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Toy retailer under fire for sexist questions in job interviews

发布时间: 20210719    来源:奇亿平台    发布:奇亿
奇亿娱乐动态迅,Chinese toy maker POP MART, the company that has ridden a craze for “blind boxes” to a $7 billion valuation, has pledged to improve its hiring practices after being called out for asking female candidates about their pregnancy plans in job interviews. The firm became the center of controversy this week when an internet user shared a photo of a pre-interview screening questionnaire used for recruitment. While most of the questions were standard, revolving largely around an applicant’s personal information and availability, one part stood out. Do you have plans to become pregnant in the near future? it asked. “If so, how soon?” a follow-up question read. Only female job applicants had to fill out this section, according to the document. After the photo was posted, commentators on Chinese social media accused POP MART of singling out female job-seekers when inquiring about future childbearing plans, which they saw as evidence that the company treated single, childless women less favorably in the hiring process, possibly due to concerns about employees taking time off work for pregnancy leave. “Let me translate this question for POP MART: We are hoping to hire more women with no plans to start a family!” a Weibo user wrote. Another one commented, “It’s 2021 and I can’t believe women are still dealing with this kind of nonsense. Also, this is an indicator that POP MART is a shitty place to work.” The responses also revealed that it’s not uncommon for female job-seekers in China to be asked about marital status or family plans in an interview. “I was asked the same question when interviewing for a job lately. I understand where these companies are coming from, but it still makes me uncomfortable,” a person wrote. Others pointed out that while hiring managers ask about plans to have children all the time, most companies manage to get away with it because they don’t put the question on paper. “They will find out your marital status, one way or another,” another commented.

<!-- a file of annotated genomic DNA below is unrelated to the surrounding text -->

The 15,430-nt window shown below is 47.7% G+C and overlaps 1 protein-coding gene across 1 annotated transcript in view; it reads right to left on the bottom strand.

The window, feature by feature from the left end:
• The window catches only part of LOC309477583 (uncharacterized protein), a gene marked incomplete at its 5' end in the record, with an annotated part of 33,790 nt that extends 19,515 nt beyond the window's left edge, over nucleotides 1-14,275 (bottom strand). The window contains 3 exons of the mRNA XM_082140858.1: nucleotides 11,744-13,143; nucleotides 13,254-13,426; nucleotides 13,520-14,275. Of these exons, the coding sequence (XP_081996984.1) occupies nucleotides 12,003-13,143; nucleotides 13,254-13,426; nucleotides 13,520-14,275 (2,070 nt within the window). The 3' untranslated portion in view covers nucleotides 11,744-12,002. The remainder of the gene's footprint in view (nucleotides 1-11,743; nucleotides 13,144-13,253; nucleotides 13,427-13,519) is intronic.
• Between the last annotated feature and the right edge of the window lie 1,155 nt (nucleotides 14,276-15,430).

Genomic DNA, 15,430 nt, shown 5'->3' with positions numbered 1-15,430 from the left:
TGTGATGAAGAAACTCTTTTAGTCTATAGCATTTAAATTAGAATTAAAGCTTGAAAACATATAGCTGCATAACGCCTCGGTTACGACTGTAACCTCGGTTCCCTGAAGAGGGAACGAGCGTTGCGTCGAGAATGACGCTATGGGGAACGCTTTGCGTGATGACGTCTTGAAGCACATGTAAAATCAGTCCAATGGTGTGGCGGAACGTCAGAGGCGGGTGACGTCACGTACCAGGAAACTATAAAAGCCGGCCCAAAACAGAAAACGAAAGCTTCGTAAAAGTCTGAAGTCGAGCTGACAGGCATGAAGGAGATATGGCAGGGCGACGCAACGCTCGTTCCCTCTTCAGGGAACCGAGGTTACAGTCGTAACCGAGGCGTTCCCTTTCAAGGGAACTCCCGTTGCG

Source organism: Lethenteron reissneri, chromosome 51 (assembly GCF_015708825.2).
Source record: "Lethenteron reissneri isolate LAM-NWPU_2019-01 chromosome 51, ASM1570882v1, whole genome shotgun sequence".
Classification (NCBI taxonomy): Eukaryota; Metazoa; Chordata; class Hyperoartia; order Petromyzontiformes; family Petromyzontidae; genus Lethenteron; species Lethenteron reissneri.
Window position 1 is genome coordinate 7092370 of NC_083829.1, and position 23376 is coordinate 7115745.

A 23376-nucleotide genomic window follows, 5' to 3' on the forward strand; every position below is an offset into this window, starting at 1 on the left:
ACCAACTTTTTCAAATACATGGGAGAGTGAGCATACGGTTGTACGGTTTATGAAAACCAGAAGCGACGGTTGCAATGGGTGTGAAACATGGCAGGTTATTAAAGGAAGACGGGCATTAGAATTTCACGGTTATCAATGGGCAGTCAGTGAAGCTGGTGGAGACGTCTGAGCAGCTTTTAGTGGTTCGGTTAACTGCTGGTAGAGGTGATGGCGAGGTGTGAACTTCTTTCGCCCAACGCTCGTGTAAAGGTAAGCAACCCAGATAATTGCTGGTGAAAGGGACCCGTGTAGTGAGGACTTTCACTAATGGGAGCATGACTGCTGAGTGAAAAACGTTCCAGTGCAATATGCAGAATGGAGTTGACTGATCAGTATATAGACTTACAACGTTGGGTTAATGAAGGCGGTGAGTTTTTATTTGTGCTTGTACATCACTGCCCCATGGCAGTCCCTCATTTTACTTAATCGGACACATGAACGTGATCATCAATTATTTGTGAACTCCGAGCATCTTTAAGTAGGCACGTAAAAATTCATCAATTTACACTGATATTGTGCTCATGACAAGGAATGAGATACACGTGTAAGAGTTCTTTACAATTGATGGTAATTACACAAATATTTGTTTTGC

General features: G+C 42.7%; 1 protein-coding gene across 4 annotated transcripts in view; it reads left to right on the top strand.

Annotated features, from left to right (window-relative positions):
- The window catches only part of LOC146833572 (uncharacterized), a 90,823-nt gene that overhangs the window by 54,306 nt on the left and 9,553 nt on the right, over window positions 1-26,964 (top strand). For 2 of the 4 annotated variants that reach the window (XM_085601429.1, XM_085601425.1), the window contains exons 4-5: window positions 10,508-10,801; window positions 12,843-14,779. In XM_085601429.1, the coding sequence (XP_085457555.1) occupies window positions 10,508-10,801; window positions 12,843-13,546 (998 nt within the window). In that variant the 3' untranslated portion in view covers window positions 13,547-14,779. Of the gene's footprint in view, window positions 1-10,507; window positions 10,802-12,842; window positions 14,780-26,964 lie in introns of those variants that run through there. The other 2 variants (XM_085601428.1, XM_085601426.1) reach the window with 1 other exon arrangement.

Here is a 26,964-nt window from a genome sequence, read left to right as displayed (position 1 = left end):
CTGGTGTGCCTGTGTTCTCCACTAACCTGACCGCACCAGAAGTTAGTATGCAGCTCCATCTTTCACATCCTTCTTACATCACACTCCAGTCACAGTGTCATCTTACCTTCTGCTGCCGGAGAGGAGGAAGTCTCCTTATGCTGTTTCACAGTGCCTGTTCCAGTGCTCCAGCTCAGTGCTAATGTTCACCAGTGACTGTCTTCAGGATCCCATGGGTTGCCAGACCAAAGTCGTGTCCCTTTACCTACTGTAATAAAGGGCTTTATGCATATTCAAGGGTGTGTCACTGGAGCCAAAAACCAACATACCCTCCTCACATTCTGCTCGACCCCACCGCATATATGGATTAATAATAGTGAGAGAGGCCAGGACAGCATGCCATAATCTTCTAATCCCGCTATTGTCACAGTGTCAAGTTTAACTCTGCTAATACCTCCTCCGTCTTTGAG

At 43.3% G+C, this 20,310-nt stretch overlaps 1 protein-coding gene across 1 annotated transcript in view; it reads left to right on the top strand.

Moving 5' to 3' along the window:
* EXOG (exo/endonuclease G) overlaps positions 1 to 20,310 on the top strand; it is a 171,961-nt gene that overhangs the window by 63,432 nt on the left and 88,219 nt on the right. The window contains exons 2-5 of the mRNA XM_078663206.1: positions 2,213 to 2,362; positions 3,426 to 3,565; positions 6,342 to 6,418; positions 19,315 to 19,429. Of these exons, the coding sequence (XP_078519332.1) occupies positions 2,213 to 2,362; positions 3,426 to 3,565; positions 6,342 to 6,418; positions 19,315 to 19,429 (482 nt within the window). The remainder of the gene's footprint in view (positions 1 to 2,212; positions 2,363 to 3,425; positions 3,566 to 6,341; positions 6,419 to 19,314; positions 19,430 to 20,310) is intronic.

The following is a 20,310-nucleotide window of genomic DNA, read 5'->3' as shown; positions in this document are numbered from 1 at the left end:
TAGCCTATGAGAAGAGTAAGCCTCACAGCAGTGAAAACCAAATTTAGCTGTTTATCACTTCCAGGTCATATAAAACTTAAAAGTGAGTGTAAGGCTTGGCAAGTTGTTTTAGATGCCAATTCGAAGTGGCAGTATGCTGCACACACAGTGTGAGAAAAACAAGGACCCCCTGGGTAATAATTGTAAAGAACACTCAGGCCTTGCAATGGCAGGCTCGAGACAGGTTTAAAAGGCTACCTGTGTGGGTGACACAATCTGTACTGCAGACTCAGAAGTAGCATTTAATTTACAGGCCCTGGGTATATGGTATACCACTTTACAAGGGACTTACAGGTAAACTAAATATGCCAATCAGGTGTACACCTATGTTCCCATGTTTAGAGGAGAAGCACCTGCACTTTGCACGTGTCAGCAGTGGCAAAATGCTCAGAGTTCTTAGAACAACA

Founded in 2010 by then 23-year-old CEO Wang Ning, POP MART started as a retailer of lifestyle commodities, including toys, home goods, and beauty products. In 2014, the company overhauled its offering of products and pivoted to a niche business: selling collectible figurines in packaging that doesn’t allow buyers to see what’s inside, a concept similar to gashapon vending machines in Japan. The concept quickly took off among Chinese millennials looking for cheap, novel forms of entertainment and online shopping. In its initial public offering last December, POP MART raised $676 million on the Hong Kong Stock Exchange, which gave the firm a valuation of $7 billion ahead of the trading debut. In response to the criticism of its pregnancy questions, POP MART issued a statement on Weibo today, saying that after internal investigations, it discovered that the problematic questionnaire was used by several “branch offices” that failed to comply with the general hiring practices required by the company. It also blamed the mishap on the company’s “astronomical growth” in the past few years, which it said had caused some issues in its management. “Most of our customers are women and we always respect women very much. Women account for 68.8% of our workforce and nearly 75% of the employees that we hired in the past six months are women,” the company said. “We are looking forward to hiring more women in the future.” This controversy followed hard on the heels of the news that China would soon allow married couples to have up to three children rather than two, in an attempt to fix the problems of the country’s aging population and shrinking labor pool. The policy change has been met with a torrent of criticism on the Chinese internet, especially from women who are worried that the official push for increased births will negatively affect their employment prospects, as companies would favor men in hiring decisions because they won’t have to take pregnancy and maternity leave.

 Toy retailer under fire for sexist questions in job interviews

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